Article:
Two defendants on Thursday were sentenced for their roles in the 2012 shooting death of Bradley Mather, whose body was found on a sidewalk in Modesto’s airport neighborhood.
Kraig Palacio, 22, of Modesto and Jose Cazares, 20, of Turlock each agreed to a plea deal with prosecutors to avoid a trial. Their case was scheduled for a preliminary hearing earlier this month before attorneys reached a deal.
“Regardless of what he did, he was always a great big brother,” said Andrew Mather, the victim’s younger brother. His family spoke in court Thursday morning before the defendants were formally sentenced.
Palacio pleaded no contest to involuntary manslaughter, and he was sentenced to seven years in prison in Mather’s death. The defendant has been previously convicted of assault with a firearm.
Superior Court Judge Rick Distaso told Palacio that his latest conviction is considered a second strike under the state’s “three-strikes” law. The judge told Palacio that he could be sentenced to 25 years to life in prison if he is convicted of one more strike offense.
Cazares pleaded no contest to voluntary manslaughter in Mather’s death. Distaso sentenced Cazares to 14 years in prison. Both defendants initially were charged with participating in a criminal street gang, but those charges were dropped.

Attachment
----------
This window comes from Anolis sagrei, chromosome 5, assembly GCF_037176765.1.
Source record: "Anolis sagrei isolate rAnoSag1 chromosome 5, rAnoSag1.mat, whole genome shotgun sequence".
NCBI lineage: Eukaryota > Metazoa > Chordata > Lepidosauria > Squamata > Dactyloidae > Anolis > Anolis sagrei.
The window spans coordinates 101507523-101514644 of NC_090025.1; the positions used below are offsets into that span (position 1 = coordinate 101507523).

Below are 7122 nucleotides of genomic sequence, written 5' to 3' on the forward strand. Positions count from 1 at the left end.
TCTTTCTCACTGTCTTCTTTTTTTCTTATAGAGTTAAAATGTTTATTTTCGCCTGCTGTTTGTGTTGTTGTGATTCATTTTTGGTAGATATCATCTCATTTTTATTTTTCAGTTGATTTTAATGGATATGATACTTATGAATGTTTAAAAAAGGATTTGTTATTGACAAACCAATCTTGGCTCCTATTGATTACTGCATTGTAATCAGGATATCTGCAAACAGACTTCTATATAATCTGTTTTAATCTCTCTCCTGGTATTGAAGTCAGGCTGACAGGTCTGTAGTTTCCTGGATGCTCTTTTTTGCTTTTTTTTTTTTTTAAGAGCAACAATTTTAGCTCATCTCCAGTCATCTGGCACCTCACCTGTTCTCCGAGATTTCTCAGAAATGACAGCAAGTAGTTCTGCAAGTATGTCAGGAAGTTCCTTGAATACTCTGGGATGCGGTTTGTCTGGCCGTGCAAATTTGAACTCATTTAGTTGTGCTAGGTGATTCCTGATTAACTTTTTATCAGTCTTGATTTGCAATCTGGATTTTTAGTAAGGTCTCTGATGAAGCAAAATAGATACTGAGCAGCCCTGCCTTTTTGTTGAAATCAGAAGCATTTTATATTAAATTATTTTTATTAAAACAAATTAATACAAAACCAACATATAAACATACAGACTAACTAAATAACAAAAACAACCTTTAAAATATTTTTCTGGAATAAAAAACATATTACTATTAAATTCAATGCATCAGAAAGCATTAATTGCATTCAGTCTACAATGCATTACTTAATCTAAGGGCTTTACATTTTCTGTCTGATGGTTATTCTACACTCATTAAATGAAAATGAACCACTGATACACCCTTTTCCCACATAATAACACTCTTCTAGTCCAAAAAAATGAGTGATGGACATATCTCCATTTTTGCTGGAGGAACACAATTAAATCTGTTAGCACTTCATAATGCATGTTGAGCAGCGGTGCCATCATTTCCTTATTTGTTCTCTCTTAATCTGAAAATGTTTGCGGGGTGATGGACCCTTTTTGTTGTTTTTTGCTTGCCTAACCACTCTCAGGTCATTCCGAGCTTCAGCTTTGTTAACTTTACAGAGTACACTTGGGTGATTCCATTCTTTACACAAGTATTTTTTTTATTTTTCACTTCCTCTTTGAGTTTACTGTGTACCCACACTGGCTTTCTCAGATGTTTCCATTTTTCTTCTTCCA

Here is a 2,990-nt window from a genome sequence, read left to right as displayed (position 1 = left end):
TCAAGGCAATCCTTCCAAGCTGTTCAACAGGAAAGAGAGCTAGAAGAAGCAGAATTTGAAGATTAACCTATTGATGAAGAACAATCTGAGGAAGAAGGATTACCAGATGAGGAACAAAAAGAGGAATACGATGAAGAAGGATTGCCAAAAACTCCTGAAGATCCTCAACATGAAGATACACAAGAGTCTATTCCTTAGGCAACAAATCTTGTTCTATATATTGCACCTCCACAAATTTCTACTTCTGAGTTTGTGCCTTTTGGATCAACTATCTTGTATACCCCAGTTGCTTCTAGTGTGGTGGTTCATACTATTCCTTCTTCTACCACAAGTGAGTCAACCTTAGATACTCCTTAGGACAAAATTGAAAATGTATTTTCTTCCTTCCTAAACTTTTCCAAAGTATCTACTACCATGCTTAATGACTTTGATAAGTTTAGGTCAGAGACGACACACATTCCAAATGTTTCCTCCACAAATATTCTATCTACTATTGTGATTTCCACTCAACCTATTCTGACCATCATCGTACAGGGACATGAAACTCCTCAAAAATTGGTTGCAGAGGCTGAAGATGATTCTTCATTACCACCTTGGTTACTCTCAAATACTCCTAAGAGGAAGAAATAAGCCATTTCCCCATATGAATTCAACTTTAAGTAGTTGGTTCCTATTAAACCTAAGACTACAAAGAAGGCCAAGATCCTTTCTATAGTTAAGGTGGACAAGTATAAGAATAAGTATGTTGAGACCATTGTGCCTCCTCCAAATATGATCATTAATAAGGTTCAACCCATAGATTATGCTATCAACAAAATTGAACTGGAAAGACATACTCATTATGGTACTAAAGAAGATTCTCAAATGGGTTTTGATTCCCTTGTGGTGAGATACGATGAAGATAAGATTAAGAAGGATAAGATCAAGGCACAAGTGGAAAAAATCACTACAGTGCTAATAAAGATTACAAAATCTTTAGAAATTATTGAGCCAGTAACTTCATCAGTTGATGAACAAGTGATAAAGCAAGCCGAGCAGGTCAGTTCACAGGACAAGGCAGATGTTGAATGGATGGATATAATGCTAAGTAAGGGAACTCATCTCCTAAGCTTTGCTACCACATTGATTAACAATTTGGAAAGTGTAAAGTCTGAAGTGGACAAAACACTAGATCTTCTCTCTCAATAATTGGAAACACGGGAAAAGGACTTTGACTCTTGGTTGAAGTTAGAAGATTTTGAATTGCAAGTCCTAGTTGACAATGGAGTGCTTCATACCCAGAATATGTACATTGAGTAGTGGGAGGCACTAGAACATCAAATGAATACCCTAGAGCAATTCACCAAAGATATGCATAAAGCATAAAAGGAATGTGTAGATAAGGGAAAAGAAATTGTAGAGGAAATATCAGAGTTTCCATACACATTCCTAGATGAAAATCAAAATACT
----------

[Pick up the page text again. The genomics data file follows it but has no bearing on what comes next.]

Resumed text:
The shooting occurred in December 2012. Mather’s body was found in front of a home in the 300 block of Santa Rita Avenue. Neighbors said at the time that it appeared Mather was shot several times. Authorities found and arrested the defendants a few weeks later.
The court gives families of victims an opportunity to speak in court about the impact of the crime before defendants are sentenced. Mather was 25 years old and had a daughter when he was shot and killed.
Melissa Mather, the victim’s sister, told the judge that her family remains heartbroken over his death. “I can no longer be fully happy,” she said.
The victim’s family said he was quick with a joke to cheer up just about anyone. Nancy Lozano, Mather’s mother, told the judge that she has had to participate in grief counseling to help her cope with her son’s death.
“I cry every day for him,” she said while reading a written statement in court. “All I have is pictures and memories of him.”